Thanks to the convenience of credit cards, people can easily buy expensive items. Using cards also means you don’t have to bring cash every time you go shopping, which might be a safer option for some.
But credit cards aren’t entirely safe from fraudsters. There are many ways for devious individuals to come across another person’s credit card numbers and details, such as mail theft, phishing, fake websites, etc.
Using another person’s credit card and security details is a two-part crime in North Carolina. Anyone convicted can expect multiple penalties.
Stealing identifying information is a crime
Per North Carolina rules, a person who knowingly obtains, possesses or utilizes identifying information of another to fraudulently represent the other person when making financial transactions commits the offense of identity theft. Identifying information includes a person’s credit card numbers, debit card numbers, checking and savings account numbers.
This offense is a Class G felony, with a maximum imprisonment period of 47 months. But it becomes a Class F felony instead if the credit card fraud offense led to the victim and original cardholder suffering arrest or a conviction or if the offender possesses identifying information from three or more people. A conviction for a Class F felony leads to up to 59 months in prison.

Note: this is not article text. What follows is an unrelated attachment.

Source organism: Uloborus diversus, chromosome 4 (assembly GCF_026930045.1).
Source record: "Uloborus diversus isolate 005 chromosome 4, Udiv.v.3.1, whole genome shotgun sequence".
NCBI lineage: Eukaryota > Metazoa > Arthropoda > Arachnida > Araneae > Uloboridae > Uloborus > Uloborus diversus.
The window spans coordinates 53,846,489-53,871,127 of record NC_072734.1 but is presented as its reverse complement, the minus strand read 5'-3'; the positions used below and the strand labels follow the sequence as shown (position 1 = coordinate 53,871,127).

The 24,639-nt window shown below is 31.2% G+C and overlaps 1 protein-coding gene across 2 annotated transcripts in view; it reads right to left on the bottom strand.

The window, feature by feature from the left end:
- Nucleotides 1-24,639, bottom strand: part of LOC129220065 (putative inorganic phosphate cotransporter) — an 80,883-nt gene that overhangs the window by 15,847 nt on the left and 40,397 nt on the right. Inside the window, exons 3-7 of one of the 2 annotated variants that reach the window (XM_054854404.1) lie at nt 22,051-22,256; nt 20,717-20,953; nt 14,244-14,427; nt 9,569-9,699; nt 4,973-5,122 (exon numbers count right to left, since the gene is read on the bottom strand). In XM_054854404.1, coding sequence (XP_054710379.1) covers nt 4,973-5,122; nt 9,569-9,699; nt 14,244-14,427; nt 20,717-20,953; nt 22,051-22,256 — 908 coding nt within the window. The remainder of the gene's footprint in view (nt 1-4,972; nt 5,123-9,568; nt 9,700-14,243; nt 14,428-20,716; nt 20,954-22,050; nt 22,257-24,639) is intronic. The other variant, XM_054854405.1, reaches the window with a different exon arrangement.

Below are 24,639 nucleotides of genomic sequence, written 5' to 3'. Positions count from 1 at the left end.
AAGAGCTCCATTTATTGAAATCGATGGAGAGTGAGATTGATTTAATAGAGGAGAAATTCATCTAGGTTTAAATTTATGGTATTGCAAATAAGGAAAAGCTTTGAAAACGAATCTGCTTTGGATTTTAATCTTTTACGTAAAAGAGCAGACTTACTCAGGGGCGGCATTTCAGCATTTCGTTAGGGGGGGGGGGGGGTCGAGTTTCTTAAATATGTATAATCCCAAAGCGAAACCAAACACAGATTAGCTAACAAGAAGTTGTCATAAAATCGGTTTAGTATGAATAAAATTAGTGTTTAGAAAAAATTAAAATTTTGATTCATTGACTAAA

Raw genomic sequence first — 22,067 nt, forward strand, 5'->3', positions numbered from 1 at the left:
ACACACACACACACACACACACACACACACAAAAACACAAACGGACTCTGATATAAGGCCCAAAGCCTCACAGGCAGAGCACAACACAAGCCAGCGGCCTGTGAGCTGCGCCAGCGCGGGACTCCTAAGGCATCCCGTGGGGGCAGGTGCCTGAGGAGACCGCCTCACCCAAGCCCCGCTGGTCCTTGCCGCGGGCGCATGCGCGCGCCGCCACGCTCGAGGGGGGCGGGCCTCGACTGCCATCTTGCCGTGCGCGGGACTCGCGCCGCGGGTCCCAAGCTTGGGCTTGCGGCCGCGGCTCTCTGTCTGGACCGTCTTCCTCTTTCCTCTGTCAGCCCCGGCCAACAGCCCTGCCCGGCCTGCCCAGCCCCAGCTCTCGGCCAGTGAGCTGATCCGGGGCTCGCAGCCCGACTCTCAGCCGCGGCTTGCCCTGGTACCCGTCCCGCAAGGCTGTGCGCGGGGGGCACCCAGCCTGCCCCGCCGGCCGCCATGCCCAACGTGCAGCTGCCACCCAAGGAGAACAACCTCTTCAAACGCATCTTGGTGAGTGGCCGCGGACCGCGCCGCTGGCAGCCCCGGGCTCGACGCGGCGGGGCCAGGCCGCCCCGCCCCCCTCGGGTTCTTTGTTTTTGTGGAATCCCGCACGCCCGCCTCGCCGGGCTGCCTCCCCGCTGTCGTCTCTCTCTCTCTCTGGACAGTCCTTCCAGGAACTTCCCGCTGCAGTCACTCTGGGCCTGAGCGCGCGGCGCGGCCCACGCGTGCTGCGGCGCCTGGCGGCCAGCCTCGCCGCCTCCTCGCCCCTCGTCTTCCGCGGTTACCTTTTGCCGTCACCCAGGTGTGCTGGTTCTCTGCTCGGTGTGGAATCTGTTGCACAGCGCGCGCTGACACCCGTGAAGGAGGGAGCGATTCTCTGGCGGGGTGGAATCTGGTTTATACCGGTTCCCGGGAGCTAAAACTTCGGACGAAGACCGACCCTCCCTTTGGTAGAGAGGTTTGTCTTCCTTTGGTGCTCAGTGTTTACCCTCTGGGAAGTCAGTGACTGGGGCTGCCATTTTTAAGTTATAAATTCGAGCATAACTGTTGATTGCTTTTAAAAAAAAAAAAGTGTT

Unauthorized use of credit cards is a separate offense
State rules also prohibit persons from using another person’s credit card or device without permission. This is a Class 2 misdemeanor, which leads to 60 days of jail time and a $1,000 fine.
In summary, stealing and using another person’s credit card can lead to two separate criminal offenses, each with its penalties on conviction. Anyone facing these two charges should consult with a legal professional on how to handle both because their punishments can quickly add up.